The optical packet-switched ring network adopts optical fiber WDM, and optical signals of different wavelengths are used for transmitting data and a control signal in the optical fiber 20. A single optical fiber 20 has W data channels and one control channel. The W data channels λ1, λ2, . . . , λw respectively use optical signals of different wavelengths to transmit data (where W is an integer greater than 1), and the control signal of the control channel λ0 is transmitted using an optical signal of another wavelength. The data channels λ1, λ2, . . . , λw and the control channel λ0 are respectively divided into a plurality of data packets 30 and a corresponding control slot 31 by a slot having a fixed time length at a synchronous position (referring to a position in the same vertical direction in FIG. 1). The data packets 30 are used for carrying data to be transmitted. The time length of the slot determines the data amount carried by each data packet 30. What's more, each control slot 31 further records control information of the plurality of data packets 30 in each corresponding data channel λ1, λ2, . . . , λw at the synchronous position, which will be described in detail hereinafter.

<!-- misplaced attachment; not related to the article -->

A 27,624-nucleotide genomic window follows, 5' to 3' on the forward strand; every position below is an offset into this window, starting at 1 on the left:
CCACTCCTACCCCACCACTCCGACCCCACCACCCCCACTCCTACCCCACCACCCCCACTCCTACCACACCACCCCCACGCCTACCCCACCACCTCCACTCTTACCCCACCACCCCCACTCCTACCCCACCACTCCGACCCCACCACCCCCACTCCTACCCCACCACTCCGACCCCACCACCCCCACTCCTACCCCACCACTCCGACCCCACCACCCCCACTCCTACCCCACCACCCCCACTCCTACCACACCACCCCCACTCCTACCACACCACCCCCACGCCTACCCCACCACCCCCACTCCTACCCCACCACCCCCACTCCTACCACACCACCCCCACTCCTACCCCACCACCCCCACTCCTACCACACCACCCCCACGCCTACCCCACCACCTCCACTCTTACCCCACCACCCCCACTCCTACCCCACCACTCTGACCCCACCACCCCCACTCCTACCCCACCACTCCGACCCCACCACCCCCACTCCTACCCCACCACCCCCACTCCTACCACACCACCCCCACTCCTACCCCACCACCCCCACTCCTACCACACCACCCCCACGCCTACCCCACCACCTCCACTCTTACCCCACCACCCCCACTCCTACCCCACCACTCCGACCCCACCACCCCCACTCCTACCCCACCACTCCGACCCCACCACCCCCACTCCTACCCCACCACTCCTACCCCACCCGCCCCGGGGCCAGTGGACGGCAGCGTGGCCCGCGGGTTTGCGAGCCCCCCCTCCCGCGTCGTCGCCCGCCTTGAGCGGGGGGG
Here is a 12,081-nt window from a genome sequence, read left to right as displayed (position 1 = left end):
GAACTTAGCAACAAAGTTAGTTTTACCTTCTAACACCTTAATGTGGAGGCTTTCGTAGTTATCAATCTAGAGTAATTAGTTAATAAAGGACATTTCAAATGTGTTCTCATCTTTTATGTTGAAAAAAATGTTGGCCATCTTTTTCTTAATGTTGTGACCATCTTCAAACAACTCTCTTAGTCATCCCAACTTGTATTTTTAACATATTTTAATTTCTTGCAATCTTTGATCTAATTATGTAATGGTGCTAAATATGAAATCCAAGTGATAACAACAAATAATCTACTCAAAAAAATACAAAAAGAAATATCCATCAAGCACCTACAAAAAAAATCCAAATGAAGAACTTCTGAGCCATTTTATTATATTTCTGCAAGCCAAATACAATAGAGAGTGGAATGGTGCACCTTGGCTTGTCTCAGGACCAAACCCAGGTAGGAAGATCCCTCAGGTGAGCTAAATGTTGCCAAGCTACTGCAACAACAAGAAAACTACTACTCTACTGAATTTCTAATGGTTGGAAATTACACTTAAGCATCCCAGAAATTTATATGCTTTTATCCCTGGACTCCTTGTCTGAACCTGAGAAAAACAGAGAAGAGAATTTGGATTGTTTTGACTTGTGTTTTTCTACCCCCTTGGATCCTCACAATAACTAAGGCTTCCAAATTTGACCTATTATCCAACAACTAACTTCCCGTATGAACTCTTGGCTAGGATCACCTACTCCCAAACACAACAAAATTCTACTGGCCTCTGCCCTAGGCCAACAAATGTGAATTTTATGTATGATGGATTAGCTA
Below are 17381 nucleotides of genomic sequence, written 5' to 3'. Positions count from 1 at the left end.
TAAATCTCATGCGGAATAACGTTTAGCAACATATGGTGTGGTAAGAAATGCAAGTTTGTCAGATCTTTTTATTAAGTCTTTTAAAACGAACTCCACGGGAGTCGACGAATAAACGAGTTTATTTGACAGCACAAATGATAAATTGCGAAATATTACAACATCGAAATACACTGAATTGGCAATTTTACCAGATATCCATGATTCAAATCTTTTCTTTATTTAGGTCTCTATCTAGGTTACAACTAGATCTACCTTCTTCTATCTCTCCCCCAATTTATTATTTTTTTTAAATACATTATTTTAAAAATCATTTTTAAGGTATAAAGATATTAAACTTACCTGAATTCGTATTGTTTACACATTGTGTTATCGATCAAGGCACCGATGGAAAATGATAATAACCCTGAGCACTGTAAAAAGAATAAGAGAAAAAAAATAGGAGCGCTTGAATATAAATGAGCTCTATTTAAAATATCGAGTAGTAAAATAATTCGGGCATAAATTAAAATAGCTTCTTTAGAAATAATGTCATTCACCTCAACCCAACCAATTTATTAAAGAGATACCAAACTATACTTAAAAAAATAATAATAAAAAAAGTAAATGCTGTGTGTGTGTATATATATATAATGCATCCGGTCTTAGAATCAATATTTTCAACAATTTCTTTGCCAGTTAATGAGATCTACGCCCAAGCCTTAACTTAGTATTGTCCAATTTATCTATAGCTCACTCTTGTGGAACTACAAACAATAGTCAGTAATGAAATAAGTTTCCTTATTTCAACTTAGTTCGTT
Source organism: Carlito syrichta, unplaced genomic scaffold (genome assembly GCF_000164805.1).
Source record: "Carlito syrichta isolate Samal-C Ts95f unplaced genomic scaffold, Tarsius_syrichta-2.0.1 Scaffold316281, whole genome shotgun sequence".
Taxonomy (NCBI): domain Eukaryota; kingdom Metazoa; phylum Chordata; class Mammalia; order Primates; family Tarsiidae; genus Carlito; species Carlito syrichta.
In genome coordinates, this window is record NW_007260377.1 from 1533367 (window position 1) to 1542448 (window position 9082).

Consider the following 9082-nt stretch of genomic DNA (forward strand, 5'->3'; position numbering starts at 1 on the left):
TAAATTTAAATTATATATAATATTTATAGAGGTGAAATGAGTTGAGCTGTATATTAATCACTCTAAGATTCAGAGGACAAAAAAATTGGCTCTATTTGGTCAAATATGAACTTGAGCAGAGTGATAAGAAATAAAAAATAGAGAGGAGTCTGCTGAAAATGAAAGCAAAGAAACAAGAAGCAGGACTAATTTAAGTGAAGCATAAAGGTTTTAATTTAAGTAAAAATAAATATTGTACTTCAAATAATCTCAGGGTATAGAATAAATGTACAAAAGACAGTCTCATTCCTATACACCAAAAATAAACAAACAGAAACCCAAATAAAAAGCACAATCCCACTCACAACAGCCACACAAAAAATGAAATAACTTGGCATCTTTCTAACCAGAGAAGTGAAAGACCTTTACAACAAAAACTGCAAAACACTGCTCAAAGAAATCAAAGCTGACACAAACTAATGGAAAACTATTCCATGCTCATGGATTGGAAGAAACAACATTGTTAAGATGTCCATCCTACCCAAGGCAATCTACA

In an example shown in FIG. 2, an ordinary node 11 comprises: a tunable transmitter 111 and a tunable receiver 112, disposed on a single optical fiber 20, and used for performing data transmission and receiving in the data channels λ1, λ2, . . . , λw; and a fixed transmitter 113 and a fixed receiver 114, disposed on the optical fiber 20, and used for performing transmission and receiving of the control signal in the control channel λ0, in particular, for transmitting and receiving the control slots 31 in the control channel. A server node 12 comprises: one or more tunable transmitters 121 and tunable receivers 122, for performing data transmission and receiving in the data channels λ1, λ2, . . . , λw; one fixed transmitter 123 and one fixed receiver 124, for performing transmission and receiving of the control signal in the control channel λ0; and one slot eraser 125, for erasing the data packets 30 in the data channels λ1, λ2, . . . , λw that have been read, so as to release the bandwidth for reuse, thereby improving the bandwidth utilization. Compared with two conventional network architectures adopting source stripping and destination stripping, the disclosure adopts a stripping mode performed by the server node 12, with a hardware cost lower than the two conventional architectures and an overall performance between the two architectures. Moreover, the transmitters and receivers may be implemented using ADMs.